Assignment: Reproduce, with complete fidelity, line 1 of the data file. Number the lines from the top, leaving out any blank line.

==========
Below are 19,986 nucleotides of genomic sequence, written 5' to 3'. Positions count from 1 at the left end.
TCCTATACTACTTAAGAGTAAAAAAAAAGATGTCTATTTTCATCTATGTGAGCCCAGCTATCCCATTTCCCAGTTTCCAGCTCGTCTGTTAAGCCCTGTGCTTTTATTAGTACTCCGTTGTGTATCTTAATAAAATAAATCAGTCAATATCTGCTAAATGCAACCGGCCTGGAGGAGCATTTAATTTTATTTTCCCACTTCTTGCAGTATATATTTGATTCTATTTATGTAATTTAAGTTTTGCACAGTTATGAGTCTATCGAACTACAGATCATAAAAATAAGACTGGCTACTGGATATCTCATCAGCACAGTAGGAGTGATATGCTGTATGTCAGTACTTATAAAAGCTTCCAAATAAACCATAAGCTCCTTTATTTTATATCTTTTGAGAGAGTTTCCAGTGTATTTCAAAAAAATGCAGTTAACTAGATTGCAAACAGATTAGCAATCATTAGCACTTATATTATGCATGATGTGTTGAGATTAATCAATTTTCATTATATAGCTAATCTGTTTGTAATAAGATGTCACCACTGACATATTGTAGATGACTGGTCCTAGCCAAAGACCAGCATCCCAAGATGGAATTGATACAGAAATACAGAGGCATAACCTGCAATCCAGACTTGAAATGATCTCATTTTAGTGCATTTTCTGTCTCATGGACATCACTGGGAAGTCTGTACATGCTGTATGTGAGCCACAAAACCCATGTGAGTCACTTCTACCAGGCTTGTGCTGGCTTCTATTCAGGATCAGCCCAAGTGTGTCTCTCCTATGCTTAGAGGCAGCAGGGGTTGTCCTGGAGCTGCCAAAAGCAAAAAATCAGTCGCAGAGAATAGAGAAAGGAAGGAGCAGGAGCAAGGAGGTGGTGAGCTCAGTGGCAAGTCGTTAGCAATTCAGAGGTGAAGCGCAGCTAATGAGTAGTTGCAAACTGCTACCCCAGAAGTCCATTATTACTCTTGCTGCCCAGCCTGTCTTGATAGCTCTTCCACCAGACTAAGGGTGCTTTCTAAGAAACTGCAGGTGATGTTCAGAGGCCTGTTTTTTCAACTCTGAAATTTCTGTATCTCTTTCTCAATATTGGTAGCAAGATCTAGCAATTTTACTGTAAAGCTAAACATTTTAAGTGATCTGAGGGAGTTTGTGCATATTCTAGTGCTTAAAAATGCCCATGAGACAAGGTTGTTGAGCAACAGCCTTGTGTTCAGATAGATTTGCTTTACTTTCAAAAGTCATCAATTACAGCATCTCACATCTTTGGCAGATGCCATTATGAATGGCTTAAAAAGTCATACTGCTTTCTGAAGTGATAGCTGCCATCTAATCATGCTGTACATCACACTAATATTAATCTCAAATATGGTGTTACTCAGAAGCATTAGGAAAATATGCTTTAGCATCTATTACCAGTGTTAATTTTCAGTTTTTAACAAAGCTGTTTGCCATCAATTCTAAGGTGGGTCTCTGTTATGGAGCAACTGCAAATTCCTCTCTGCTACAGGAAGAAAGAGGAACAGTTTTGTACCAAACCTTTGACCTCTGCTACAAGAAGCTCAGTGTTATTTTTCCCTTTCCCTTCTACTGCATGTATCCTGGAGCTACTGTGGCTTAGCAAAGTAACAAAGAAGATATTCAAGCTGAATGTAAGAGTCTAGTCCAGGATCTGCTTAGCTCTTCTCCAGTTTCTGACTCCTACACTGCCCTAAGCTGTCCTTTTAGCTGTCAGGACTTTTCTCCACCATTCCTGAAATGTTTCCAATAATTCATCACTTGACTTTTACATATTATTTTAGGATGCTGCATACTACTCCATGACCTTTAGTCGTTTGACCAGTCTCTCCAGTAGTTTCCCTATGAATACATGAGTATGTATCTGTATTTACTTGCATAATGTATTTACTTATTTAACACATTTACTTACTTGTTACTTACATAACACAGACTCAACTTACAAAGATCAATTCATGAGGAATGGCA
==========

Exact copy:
Below are 19,986 nucleotides of genomic sequence, written 5' to 3'. Positions count from 1 at the left end.